Potato growers say the recent border controls around Auckland affected supply chains and transit for staff living outside the region.
Charles Finny told Rural News that the Potatoes NZ (PNZ) stance is “remarkably similar” to the protectionist view held by European agricultural bodies in regard to NZ primary product exports to the EU.
Finny, a consultant with Wellington-based government relations firm Saunders Unsworth and an expert in international trade, says PNZ’s timing of its complaint is complicated by the fact NZ is currently trying to negotiate a free trade agreement (FTA) with the EU.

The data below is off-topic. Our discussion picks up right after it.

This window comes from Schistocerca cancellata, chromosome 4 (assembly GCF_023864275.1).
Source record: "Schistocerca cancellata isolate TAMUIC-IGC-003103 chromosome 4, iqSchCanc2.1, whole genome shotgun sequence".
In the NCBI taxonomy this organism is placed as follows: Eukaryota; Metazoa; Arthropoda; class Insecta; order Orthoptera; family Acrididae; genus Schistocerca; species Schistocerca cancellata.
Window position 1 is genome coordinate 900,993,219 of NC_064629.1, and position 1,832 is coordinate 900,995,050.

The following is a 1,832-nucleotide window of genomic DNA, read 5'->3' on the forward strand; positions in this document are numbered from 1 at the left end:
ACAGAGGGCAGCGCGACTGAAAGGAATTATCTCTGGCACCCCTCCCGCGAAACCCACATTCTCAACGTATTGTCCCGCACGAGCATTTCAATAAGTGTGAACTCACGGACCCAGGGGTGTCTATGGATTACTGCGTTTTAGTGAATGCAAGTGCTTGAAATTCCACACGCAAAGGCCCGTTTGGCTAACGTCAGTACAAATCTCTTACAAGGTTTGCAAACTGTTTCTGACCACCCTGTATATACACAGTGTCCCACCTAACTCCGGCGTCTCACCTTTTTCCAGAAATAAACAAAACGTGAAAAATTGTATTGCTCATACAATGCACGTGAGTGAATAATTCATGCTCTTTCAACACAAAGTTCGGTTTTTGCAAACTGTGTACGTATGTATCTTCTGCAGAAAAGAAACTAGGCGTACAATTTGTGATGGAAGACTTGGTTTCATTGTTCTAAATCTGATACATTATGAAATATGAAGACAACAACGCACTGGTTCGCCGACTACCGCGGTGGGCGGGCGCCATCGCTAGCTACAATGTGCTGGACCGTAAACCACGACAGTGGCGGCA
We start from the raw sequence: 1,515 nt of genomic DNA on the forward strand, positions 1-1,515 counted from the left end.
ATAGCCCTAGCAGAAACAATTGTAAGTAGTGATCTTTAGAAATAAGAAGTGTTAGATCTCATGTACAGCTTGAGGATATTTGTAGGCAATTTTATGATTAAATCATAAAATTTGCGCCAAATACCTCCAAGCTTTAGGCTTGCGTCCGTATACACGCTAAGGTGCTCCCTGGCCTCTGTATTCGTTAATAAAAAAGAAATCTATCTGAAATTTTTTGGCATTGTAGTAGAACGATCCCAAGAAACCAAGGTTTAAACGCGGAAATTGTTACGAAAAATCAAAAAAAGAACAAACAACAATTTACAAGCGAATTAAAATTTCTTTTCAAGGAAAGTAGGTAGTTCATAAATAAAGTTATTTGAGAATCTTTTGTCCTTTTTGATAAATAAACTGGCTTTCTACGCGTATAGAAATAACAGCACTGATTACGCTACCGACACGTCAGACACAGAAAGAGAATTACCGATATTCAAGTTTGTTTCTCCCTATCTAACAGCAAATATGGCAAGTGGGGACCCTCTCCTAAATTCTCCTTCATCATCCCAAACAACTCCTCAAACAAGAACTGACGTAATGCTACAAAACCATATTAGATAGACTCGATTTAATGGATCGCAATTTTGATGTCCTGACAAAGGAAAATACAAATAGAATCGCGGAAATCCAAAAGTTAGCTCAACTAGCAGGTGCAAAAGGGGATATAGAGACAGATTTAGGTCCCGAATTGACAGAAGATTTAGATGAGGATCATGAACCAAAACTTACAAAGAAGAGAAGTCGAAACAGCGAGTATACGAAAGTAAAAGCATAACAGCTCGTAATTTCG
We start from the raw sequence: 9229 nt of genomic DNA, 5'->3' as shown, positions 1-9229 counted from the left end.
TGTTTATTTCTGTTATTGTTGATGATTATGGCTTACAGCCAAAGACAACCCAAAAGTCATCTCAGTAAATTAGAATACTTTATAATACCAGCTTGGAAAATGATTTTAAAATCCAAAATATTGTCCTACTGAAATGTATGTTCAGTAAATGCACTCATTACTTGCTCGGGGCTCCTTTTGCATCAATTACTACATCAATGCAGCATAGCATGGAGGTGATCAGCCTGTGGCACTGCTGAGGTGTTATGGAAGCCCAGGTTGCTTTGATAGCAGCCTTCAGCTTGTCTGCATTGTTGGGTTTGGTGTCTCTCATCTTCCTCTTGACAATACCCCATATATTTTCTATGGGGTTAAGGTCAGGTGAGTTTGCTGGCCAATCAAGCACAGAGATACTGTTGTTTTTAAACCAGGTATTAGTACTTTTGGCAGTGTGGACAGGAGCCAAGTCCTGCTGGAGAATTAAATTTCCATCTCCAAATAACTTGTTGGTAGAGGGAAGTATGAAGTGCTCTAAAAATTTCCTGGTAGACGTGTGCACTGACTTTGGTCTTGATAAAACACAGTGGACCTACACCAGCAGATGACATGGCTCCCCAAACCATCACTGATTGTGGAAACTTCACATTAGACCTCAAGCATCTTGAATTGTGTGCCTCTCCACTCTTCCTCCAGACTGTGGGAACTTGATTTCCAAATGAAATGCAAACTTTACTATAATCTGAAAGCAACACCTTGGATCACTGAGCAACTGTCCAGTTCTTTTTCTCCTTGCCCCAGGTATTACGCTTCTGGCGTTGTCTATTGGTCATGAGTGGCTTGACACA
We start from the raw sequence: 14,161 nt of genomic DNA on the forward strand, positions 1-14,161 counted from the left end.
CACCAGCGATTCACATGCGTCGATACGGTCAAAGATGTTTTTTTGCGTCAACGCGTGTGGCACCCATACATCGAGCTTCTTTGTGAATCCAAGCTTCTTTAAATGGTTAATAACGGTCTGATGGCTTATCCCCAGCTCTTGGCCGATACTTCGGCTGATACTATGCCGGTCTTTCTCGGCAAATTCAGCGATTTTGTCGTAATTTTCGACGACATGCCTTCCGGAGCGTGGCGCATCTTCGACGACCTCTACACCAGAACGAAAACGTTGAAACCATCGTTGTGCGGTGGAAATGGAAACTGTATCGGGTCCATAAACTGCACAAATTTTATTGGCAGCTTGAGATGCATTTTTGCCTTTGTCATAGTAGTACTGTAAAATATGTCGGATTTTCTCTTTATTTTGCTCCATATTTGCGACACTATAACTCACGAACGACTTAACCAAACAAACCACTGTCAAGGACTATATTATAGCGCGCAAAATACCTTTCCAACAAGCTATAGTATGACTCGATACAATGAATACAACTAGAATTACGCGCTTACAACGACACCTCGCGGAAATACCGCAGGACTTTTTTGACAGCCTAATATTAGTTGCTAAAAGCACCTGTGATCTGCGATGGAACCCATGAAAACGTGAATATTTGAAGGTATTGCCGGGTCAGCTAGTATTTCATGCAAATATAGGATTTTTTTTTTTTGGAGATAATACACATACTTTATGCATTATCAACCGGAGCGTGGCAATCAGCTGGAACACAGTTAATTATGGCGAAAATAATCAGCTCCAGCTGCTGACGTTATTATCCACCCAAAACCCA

“I can’t imagine Fonterra, the meat or other horticultural industries will be overly delighted by Potatoes NZ’s timing,” he says.
“This move could annoy European negotiators and lead to a slowdown in the current EU FTA negotiations.”
Meanwhile, Finny says the process of gaining this kind of anti-dumping measure is not quick. “No one should anticipate an immediate response, as both domestic and international – including WTO – trade laws needed to be taken into consideration,” he explained.
Finny says there is also ministerial discretion, which means, even if a case is found against European potato imports, the Government can choose not to impose any tariff. He says it may decide on this option if any anti-dumping tariff may hurt the overall NZ/EU FTA process.